An individual can be said to have a challenging behavior if their conduct pose a risk to them and/or those near them or reduces their quality of life. This kind of behavior includes self-harm, aggression, disruptiveness and destructiveness. Individuals with communicating problems and more so those with health conditions that affect the brain such as dementia and learning disabilities are more likely to portray challenging behavior. If challenging behavior results to the patient’s desired outcome, it is lackey to persist.
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The main objectives for strategies for coping with challenging behavior associated with specific needs is to offer care givers hands-on tactics to help them identify, evaluate, understand, counteract and manage challenging behavior while avoiding or minimizing patient’s distress (Ageing, Disability & Home Care, 2009). The strategies also help ensure that the patient receives high quality care and that care is provided within a safe setting.
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Physical intervention such as restricting the patient with arm-binds or helmets should only be employed as a last option. When used, it must be done under clear guidelines and in conjunction with other ways of assistant the patient overcome their behavior. Use of physical intervention must be recorded and reviewed on regular basis with an objective of eradicating their use (Ageing, Disability & Home Care, 2009).
Staff, patients, parents/care givers and any other stakeholders should come together and develop a statement of what comprises satisfactory and undesirable behavior. All stakeholders should discuss issues of conduct and jurisdiction in the framework of rights and obligations regularly.
Training in physical aspect of behavior management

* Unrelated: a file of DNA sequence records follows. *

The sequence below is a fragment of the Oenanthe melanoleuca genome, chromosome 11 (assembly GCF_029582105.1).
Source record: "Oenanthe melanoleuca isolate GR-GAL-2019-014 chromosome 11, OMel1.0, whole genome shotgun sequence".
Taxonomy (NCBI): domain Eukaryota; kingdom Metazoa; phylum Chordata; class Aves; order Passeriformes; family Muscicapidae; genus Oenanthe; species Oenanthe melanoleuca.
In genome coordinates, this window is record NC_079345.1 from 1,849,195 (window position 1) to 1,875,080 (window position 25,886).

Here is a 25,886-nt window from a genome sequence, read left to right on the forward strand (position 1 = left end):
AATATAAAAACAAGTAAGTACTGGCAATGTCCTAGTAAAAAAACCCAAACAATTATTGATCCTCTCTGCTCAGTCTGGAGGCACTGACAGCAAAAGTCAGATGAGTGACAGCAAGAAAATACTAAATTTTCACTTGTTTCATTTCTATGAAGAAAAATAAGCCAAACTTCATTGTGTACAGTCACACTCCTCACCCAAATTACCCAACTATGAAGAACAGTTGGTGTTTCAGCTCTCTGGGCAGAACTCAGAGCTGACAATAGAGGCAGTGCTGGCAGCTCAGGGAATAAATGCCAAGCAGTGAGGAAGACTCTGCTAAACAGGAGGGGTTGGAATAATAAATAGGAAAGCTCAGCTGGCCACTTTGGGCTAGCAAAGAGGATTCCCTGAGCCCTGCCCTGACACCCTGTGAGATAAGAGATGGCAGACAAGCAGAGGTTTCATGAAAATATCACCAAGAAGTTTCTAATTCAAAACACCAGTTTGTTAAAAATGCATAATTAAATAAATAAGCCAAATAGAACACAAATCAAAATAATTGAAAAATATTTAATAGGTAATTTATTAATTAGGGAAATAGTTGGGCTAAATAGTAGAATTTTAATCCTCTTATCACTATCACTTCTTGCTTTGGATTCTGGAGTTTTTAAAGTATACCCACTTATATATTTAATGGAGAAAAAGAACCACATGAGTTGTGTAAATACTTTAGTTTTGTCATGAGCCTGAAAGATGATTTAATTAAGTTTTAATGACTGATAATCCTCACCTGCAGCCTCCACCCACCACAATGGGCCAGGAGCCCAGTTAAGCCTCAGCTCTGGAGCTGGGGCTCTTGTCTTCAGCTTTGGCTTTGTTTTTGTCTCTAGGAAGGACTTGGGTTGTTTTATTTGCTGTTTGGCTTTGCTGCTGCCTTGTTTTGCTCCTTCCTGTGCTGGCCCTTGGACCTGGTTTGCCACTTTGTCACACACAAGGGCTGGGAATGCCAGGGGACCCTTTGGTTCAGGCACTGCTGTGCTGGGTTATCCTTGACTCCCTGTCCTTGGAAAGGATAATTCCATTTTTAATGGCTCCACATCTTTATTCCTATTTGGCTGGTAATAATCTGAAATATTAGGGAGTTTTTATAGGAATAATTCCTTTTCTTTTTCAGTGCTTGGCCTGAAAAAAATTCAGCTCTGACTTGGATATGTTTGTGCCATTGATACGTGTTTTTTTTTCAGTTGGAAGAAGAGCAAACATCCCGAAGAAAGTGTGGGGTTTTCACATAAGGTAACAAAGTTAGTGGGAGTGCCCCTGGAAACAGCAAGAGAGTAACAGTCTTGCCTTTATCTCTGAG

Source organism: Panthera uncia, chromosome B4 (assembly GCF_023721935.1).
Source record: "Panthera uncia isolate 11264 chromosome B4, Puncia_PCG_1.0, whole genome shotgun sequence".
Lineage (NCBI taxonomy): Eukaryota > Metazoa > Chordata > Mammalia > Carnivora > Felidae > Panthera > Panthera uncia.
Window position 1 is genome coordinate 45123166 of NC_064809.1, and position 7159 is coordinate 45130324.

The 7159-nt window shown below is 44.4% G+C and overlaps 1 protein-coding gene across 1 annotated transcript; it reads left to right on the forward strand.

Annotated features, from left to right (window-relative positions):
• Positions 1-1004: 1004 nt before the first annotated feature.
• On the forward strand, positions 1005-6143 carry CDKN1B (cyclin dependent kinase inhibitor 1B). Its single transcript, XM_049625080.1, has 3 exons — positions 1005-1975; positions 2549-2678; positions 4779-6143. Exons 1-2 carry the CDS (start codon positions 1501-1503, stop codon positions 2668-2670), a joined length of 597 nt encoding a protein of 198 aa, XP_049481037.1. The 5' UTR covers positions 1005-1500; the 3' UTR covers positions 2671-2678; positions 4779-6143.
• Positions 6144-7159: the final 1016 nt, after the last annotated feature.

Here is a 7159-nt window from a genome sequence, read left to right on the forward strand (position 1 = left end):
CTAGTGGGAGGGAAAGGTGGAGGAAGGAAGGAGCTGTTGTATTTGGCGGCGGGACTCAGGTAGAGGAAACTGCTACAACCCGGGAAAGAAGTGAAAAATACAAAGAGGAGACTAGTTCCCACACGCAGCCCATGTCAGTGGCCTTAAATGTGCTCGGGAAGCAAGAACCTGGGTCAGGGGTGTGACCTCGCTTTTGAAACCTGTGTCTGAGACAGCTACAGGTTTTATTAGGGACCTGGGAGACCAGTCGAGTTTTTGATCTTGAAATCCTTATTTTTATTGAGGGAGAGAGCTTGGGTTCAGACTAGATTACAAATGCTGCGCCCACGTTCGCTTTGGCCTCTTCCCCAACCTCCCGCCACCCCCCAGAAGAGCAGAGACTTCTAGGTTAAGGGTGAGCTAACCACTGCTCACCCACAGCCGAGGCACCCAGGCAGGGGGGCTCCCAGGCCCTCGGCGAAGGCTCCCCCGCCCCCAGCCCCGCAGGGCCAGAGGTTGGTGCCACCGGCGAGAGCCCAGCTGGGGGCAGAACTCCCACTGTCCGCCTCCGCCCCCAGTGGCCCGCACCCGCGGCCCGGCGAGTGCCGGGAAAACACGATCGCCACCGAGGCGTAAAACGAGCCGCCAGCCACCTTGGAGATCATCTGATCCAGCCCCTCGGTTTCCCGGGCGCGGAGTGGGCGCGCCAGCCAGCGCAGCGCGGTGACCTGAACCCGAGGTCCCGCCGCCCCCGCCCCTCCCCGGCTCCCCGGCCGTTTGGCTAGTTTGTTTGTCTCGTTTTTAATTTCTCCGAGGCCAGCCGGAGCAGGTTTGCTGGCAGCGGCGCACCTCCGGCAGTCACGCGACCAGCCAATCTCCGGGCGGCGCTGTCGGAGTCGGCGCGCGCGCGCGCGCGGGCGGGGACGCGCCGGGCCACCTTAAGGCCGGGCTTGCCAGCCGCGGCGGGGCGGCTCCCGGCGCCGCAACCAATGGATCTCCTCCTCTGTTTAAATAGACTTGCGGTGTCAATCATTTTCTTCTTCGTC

Anyone in physical contact with the person with challenging behavior should be given relevant guidance and training (Ageing, Disability & Home Care, 2009). If none is given, the care giver should request for training in physical aspects of behavior management, to assist them care for their patient with more confidence and avoid physical injuries to themselves or the receiver of care.
Medication Emergency Support
Medication should be administered only if there is a well-defined reason for its use such as an existing health condition such as epilepsy. Emergency support for individuals with challenging behavior should be accessible at any time, day and night.
Government policy states that individuals with learning disabilities, such as challenging behavior have the similar rights with every other citizen. They and their care givers are eligible for opportunities that everybody else expects in life. People with challenging behavior should be given the chance to make their own decisions; they should be embraced in the society; and should be given the opportunity to live independently by offering them the sustenance they may need. They also have the right to voice out their views and concerns and they ought to be supported to do so.
Comprehensive Behavior assessment
Comprehensive behavior assessment involves considering all aspects of an individual, their capabilities, their proficiencies, their shortcomings, their lineage, their likes and dislikes, their wellbeing, among other things (Scope.org.uk, 2015)
. Risk assessment is focuses on evaluating the probability and magnitudes of challenging behavior and instigating suitable procedures to prevent, moderate or regulate those risks. Protective considerations, such as collaboration among stakeholders and services should also be stressed to help evaluate and manage the behavior effectively.
Behavior Support Plan
Behavior plan is aimed at helping the caregiver to understand the patient and help them support him/her to develop a positive method of working through their challenges (Scope.org.uk, 2015).
The challenging behavior happens for a reason hence addressing the cause is the only way to prevent the persistence of that behavior effectively. For a support plan to be successful at realizing positive patient transformation, it should be created based on the patient’s positive response.
Working in partnership with all the stakeholders and external helps ensure that the patient gets all the support they may require.
When dealing with individuals with challenging behavior, it is imperative that the caregiver sets realistic and practical goals that will help increase the patient’s quality of life and decrease the effect their behavior has on themselves and those around them.
Ageing, Disability & Home Care, (2009). Behavior Support: Policy and Practice Manual. [online] Available at: https://www.adhc.nsw.gov.au/__data/assets/file/0003/228360/341_Behaviour_Support_Policy_and_Practice_Manual_Part_1_web.pdf [Accessed 29 Jan. 2015].
Scope.org.uk, (2015). What is challenging behavior? – Disability charity Scope UK. [online] Available at: https://www.scope.org.uk/Support/Parents/Behaviour/What-is-challenging-behaviour [Accessed 29 Jan. 2015].
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